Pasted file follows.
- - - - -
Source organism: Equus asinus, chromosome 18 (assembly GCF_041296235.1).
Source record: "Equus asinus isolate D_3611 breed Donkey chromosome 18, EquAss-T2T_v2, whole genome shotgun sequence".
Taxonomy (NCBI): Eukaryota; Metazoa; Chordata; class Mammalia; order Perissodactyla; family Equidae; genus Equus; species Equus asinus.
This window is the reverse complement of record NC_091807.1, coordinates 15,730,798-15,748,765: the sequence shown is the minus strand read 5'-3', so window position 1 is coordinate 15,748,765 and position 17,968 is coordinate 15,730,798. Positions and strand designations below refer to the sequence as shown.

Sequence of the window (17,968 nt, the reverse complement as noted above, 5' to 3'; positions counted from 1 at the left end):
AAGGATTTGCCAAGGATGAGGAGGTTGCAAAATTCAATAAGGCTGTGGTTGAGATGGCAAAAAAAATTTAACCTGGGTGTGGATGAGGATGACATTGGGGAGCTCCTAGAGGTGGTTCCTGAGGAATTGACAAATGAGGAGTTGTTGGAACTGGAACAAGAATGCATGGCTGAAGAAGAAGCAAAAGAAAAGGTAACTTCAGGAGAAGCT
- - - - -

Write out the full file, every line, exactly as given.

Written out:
Source organism: Equus asinus, chromosome 18 (assembly GCF_041296235.1).
Source record: "Equus asinus isolate D_3611 breed Donkey chromosome 18, EquAss-T2T_v2, whole genome shotgun sequence".
Taxonomy (NCBI): Eukaryota; Metazoa; Chordata; class Mammalia; order Perissodactyla; family Equidae; genus Equus; species Equus asinus.
This window is the reverse complement of record NC_091807.1, coordinates 15,730,798-15,748,765: the sequence shown is the minus strand read 5'-3', so window position 1 is coordinate 15,748,765 and position 17,968 is coordinate 15,730,798. Positions and strand designations below refer to the sequence as shown.

Sequence of the window (17,968 nt, the reverse complement as noted above, 5' to 3'; positions counted from 1 at the left end):
AAGGATTTGCCAAGGATGAGGAGGTTGCAAAATTCAATAAGGCTGTGGTTGAGATGGCAAAAAAAATTTAACCTGGGTGTGGATGAGGATGACATTGGGGAGCTCCTAGAGGTGGTTCCTGAGGAATTGACAAATGAGGAGTTGTTGGAACTGGAACAAGAATGCATGGCTGAAGAAGAAGCAAAAGAAAAGGTAACTTCAGGAGAAGCT